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The effects of serial and acute NaHCO3 loading in well-trained cyclists


Driller, MW and Gregory, JR and Williams, AD and Fell, JW, The effects of serial and acute NaHCO3 loading in well-trained cyclists, Journal of Strength and Conditioning Research, 26, (10) pp. 2791-2797. ISSN 1064-8011 (2012) [Refereed Article]

Copyright Statement

Copyright 2012 National Strength and Conditioning Association

DOI: doi:10.1519/JSC.0b013e318241e18a


Many studies have reported substantial performance gains in well-trained athletes following acute ingestion of sodium bicarbonate (NaHCO3). However, acute NaHCO3 ingestion is not always practical. The aim of the current study was to compare acute NaHCO3 loading with serial NaHCO3 loading (split doses over three days) in well-trained cyclists. Eight male cyclists (mean SD; age = 28 8 years; peak = 66.8 8.4 completed three tests in a double blind, randomized design over a three week time-frame: acute NaHCO3 loading (AL), serial NaHCO3 loading (SL) and a placebo loading condition (P). Following each loading protocol, cyclists completed a 4-minute performance test on a cycling ergometer. was measured during each test and blood samples were taken throughout the study to measure lactate, bicarbonate ion concentration ([HCO3-]) and pH levels. Both the AL and SL trials produced a significantly higher average power in the 4-minute test (mean SD; 3.3 2.0% and 2.3 2.5%; p < 0.001 and p = 0.01 respectively) when compared to the P trial, with no significant difference between AL and SL trials (p = 0.29). The AL trial produced a significantly greater post-loading alkalosis as determined by blood [HCO3-] when compared to the SL and P trial. Both acute and serial NaHCO3 loading significantly improve 4-minute cycling performance when compared to a placebo trial. However, serial NaHCO3 loading may provide a convenient and practical alternative approach for athletes preparing for competition.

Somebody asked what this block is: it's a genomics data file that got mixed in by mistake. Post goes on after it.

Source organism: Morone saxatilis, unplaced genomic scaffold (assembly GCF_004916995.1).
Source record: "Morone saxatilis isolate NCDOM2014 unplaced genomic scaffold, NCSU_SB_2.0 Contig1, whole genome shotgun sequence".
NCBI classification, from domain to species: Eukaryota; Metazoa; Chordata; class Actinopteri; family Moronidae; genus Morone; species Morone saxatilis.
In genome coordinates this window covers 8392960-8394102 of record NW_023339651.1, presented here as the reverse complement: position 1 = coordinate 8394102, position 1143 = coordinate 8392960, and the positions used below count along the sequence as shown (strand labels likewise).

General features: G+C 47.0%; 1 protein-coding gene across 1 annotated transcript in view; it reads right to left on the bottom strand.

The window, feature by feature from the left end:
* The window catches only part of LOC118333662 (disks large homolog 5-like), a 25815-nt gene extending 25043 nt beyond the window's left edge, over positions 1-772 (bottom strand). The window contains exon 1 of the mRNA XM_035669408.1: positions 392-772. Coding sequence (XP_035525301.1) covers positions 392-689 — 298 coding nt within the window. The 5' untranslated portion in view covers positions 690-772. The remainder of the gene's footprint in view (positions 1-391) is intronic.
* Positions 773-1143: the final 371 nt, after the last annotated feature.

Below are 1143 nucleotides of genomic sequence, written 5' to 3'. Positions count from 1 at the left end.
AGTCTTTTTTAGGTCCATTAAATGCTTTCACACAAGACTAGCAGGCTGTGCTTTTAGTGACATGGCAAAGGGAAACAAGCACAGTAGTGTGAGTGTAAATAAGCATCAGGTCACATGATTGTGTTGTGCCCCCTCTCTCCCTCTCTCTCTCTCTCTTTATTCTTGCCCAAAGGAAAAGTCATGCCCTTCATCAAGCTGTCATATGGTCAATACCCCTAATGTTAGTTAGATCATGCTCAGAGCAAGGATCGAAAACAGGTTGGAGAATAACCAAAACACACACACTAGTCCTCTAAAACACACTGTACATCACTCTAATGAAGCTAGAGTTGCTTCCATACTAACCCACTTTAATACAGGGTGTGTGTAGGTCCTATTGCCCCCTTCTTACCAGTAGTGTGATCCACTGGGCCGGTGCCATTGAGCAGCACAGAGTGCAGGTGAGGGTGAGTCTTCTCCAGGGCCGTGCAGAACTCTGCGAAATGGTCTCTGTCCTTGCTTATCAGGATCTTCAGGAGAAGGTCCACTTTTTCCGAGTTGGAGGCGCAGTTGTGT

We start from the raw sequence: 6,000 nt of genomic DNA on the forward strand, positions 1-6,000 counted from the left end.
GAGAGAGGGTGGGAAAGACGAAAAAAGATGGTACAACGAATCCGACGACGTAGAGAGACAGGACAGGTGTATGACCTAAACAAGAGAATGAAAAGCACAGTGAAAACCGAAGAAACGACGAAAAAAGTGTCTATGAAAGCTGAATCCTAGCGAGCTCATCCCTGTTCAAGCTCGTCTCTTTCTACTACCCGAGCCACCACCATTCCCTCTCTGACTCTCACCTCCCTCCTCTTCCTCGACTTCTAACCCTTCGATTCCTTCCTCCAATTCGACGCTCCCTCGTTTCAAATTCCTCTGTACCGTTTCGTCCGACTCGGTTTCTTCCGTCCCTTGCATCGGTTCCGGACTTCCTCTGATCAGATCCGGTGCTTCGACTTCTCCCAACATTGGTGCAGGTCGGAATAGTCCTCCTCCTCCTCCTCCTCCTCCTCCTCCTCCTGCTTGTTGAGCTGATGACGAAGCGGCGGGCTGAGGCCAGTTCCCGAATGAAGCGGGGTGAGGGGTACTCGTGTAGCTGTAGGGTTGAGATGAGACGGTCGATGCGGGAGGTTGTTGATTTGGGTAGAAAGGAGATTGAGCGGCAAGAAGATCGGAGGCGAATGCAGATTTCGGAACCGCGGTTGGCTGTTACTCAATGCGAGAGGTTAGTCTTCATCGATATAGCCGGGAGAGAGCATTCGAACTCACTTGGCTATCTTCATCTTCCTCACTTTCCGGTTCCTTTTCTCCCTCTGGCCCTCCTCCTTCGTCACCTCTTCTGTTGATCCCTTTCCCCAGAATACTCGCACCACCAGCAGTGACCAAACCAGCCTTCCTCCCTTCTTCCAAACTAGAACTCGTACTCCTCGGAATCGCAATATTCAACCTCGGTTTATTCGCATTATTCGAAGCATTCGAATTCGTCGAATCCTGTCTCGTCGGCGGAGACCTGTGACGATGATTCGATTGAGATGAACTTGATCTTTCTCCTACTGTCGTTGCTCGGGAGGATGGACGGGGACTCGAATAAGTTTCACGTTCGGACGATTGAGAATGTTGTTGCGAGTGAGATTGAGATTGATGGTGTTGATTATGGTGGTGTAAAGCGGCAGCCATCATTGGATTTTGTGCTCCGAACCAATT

Item Details

Item Type:Refereed Article
Keywords:cycling performance, sodium bicarbonate, buffer capacity, pH, ergogenic aids, alkalosis
Research Division:Health Sciences
Research Group:Sports science and exercise
Research Field:Exercise physiology
Objective Division:Health
Objective Group:Evaluation of health and support services
Objective Field:Evaluation of health and support services not elsewhere classified
UTAS Author:Driller, MW (Dr Matthew Driller)
UTAS Author:Gregory, JR (Mr John Gregory)
UTAS Author:Williams, AD (Associate Professor Andrew Williams)
UTAS Author:Fell, JW (Associate Professor James Fell)
ID Code:74221
Year Published:2012
Web of Science® Times Cited:16
Deposited By:Health Sciences A
Deposited On:2011-11-15
Last Modified:2017-11-01

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